Faced with a life-altering diagnosis for her child, an area mom is gathering support for life-saving research one step at a time.
June 17th is CDKL5 Awareness Day, and a Collingwood-area mom will be hiking the Georgian Trail that day to draw attention to the cause and hopefully raise $12,000.
Natalie Ladly’s daughter Brynn, five, has CDKL5 deficiency disorder. Ladly and her husband live in Heathcoate with Brynn and their two other children.
“My cousin in England actually inspired me. He did a walk for Alzheimer’s, as he lost his dad to Alzheimer’s, and he walked for 24 hours,” said Ladly. “I’m not doing a 24-hour walk, but I’m doing it with Brynn. I’m hoping it will catch people’s attention and they’ll want to be part of it.”
CDKL5 deficiency disorder is a rare developmental seizure disorder caused by mutations in the CDKL5 gene, and can manifest in a broad range of symptoms and severity. The hallmarks are early-onset, intractable epilepsy and neurodevelopmental delay impacting cognitive, motor, speech, and visual function.
“Brynn is fully dependant on us for all aspects of her daily living,” said Ladly. “For us, we also have two other children, and COVID has made it really challenging because there’s no break from the caring. It’s been heavy, but the CDKL5 community and this community in general has been supportive and made it possible to manage.”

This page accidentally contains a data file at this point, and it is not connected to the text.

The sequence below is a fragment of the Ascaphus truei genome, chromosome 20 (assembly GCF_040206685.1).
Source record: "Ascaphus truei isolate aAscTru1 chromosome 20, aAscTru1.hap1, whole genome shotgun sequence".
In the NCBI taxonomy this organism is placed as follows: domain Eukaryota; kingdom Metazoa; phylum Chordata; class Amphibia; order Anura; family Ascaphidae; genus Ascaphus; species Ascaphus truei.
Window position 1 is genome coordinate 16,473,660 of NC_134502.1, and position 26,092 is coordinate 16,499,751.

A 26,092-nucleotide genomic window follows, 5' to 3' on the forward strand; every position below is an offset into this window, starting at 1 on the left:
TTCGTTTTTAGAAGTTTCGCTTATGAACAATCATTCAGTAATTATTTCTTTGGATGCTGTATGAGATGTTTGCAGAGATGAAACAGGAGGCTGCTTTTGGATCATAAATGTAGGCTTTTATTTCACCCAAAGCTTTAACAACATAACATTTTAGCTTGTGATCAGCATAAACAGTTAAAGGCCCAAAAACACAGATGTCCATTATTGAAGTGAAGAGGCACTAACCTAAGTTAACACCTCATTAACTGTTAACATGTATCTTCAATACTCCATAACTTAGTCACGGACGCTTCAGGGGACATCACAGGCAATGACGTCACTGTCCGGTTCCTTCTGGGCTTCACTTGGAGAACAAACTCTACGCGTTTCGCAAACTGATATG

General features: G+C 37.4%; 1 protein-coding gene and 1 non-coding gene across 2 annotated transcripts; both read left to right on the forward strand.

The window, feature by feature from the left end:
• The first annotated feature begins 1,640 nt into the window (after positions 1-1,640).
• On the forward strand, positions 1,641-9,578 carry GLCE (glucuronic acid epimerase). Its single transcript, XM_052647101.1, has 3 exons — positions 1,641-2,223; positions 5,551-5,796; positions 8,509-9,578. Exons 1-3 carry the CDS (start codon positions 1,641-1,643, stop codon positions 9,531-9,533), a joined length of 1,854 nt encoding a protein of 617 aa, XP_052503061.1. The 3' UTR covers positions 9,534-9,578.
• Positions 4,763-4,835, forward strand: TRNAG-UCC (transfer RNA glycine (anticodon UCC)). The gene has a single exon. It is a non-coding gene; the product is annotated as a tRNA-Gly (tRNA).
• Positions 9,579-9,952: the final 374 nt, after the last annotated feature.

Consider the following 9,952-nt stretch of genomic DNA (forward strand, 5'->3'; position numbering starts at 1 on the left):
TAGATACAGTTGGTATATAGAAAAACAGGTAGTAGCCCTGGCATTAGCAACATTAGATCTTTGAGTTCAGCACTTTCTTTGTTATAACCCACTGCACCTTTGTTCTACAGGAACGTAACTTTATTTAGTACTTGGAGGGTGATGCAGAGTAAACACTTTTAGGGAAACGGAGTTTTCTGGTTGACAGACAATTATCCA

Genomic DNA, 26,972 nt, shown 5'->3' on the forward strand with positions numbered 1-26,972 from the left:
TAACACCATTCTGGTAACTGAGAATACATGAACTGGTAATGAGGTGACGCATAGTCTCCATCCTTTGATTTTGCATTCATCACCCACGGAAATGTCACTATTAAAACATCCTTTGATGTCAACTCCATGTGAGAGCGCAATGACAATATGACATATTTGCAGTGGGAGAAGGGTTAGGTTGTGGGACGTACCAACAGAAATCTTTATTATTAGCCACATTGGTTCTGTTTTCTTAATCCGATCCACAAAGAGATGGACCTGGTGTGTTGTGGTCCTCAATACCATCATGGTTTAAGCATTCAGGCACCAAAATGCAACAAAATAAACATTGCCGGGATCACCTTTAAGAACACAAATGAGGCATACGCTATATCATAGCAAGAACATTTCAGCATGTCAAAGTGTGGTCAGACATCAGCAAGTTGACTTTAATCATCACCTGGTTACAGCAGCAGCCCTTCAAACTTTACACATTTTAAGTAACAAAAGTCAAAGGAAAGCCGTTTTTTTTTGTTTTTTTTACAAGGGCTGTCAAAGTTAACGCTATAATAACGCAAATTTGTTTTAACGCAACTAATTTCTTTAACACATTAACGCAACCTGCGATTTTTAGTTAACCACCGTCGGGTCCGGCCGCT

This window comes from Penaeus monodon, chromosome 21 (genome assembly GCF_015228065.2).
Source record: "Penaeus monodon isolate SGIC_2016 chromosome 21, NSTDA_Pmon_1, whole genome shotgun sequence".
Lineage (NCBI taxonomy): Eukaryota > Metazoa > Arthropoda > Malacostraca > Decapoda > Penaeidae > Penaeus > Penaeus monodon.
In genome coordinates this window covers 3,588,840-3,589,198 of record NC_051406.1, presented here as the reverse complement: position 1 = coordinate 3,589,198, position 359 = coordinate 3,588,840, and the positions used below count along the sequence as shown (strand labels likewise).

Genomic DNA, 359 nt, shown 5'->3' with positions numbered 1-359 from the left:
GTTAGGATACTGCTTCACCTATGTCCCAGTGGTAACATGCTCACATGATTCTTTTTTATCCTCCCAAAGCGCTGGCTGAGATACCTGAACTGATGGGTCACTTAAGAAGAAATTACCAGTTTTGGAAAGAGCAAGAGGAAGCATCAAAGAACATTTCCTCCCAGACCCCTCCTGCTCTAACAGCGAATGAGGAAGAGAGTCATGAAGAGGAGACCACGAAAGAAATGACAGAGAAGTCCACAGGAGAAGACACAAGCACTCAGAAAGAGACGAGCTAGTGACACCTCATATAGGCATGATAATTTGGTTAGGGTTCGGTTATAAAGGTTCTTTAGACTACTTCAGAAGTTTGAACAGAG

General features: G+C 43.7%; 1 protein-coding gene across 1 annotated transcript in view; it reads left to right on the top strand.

In an effort to make this year’s fundraiser more COVID-friendly, Ladly decided to gather pledges to hike the 34-kilometre Georgian Trail with Brynn, calling the fundraiser Trail of Hope.
“Usually we run a fundraising walk in June, but with COVID-19, we haven’t been able to do that,” said Ladly. “Our plan is to start at 6 a.m. and I hope we get to Meaford by 6 p.m.”
Ladly expects the trek will be challenging with Brynn, as she will have to stop whenever Brynn has a seizure, needs to be fed or have a diaper change. Interested walkers are welcome to join the mother/daughter duo for sections of the trail while maintaining social distance.
“They could also cheer us on at the different access points, or just make donations,” she said. “Hopefully we can bring the community together when it’s really difficult to physically be together.”
Ladly is one of eight parents on the board of CDKL5 Canada. The non-profit offers support to families with a child with a CDKL5 diagnosis, and raises money to invest in research toward finding a cure. She will also be selling T-shirts in support of the cause.
Donations to CDKL5 Canada can be made here.